Introduction To Konjac – Health

Safety and health claims

Konjac is not only used as a traditional food in China, Japan and South-east Asia; it is also registered for food usage in USA and, more recently, in the EU.

The Food Chemicals Codex lists the current uses of konjac flour in the United States as a gelling agent, thickener, film former, emulsifier. and stabiliser. USDA recently accepted the use of konjac as a binder in meat and poultry products. It is especially effective in emulsified meat products such as hot dogs and bologna, pepperoni, and summer sausage. In the EU, konjac flour has been granted E425. See the official EU gazette dated Nov.4,1999 : No.L295127, E-425, and Maximum dosage 10g/kg.

In fact, konjac flour has a long history of safe use. Its use as a food has been deeply rooted in the lives and customs of the people of China and Japan for centuries, Historically, konjac, the alkali treated konjac flour, was believed to cleanse one’s digestive tract of irritating and poisonous substances and keep one’s internal organs clean. The konjac tuber was introduced into Hawaii in 1858 and konjac was commonly eaten by the Japanese community on Hawaii.

The major component of konjac flour is Konjac Glucomannan. Feeding studies with rats and dogs indicate that there was no observed ill effects for glucomannan at 2.5% of the diet. There are several studies which deal with the effects of glucomannan on aspects of the biochemical dynamics of cholesterol, triglyceride, phospholipid, bile acid, glucose and insulin in experimental animals, while none of these studies can be called a safety study, they provide, some information on the safety of the glucomannan, in that they do not mention any adverse toxicological effects associated with the administration of glucomannan. These studies, in total, demonstrate that glucomannan has the ability to lower serum cholesterol levels and to delay glucose absorption.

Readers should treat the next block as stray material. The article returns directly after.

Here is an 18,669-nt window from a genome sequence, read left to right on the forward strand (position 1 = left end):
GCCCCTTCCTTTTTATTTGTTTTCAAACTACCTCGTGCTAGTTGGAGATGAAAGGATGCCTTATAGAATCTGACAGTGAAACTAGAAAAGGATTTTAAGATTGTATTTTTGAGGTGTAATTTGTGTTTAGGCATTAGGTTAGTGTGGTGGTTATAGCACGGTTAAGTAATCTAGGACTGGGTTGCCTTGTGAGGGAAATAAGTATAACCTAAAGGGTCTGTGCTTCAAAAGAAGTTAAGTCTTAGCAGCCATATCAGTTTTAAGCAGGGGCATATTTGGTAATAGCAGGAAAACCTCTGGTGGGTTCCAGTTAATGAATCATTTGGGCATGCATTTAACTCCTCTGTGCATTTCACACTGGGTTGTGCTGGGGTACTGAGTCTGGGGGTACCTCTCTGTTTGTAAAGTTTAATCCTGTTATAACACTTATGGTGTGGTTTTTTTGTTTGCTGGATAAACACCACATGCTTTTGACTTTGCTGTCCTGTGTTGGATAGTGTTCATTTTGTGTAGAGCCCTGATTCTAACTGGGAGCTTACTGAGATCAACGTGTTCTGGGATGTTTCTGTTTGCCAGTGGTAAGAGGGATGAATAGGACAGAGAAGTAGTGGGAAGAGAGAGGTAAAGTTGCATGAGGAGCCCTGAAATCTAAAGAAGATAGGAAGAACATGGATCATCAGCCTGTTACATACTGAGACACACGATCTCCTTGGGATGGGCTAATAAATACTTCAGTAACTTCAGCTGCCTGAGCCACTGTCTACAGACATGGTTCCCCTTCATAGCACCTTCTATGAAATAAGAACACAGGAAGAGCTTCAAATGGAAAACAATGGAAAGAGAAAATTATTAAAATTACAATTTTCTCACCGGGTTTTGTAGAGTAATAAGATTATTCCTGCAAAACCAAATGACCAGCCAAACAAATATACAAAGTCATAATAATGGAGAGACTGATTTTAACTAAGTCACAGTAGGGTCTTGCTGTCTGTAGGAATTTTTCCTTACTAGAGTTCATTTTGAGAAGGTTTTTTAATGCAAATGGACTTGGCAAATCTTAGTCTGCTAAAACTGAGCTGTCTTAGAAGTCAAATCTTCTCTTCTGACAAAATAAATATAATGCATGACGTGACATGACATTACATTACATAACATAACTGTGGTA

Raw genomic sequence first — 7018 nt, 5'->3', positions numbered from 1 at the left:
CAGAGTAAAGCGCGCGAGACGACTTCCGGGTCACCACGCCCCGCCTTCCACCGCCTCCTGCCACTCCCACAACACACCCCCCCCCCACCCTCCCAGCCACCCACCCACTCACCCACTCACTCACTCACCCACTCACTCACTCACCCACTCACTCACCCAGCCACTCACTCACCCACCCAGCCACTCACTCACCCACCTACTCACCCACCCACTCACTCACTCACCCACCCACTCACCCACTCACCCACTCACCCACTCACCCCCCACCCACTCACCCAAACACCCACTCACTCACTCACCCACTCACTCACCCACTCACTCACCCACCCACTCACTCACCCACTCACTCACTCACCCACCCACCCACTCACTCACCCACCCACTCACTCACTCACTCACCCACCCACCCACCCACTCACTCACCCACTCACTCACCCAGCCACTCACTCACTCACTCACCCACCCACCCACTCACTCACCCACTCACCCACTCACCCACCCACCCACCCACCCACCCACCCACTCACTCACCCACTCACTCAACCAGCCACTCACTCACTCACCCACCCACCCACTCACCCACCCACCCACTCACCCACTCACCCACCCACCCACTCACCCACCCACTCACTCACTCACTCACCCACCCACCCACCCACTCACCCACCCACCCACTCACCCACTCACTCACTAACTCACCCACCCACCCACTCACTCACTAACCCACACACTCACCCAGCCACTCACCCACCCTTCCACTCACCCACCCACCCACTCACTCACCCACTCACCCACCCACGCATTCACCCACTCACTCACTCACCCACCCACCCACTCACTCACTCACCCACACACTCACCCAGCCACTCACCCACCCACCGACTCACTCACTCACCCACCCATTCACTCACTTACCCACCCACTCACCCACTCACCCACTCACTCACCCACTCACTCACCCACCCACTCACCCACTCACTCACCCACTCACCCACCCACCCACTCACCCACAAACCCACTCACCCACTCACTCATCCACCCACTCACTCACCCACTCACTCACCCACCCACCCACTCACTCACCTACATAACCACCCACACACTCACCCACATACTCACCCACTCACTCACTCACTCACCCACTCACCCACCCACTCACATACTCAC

Studies using glucomannan have been performed on humans, principally to study its influence on cholesterol and glucose absorption from the gastrointestinal tract. These studies indicate that glucomannan has the ability to lower serum cholesterol and may lower serum triglyceride and bile acid levels as well. Glucomannan may also have an influence on glucose tolerance and glucose absorption. These findings have also been seen in the animal studies, mentioned above.

Supplementation of appropriate amounts of Konjac in the diet can help prevent diabetes and aid gradual weight loss. Studies also indicate Konjac lowers Cholesterol levels. Konjac is ideal for weight reduction since Konjac forms a jelly like material and expands to about 30-50 times in volume in the digestive system and gives the feeling that the stomach is full. Recently, the food industry has started paying attention to Konjac flour as a replacement for conventional starch in formulations since Konjac is lower in calories and can help lower fat levels without sacrificing texture and taste.

Konjac has a very low calorific value (3Kcal/100g).

Additional information on konjac structure, botany and properties can be accessed using the arrows in the Further Reading box below.

Further Reading

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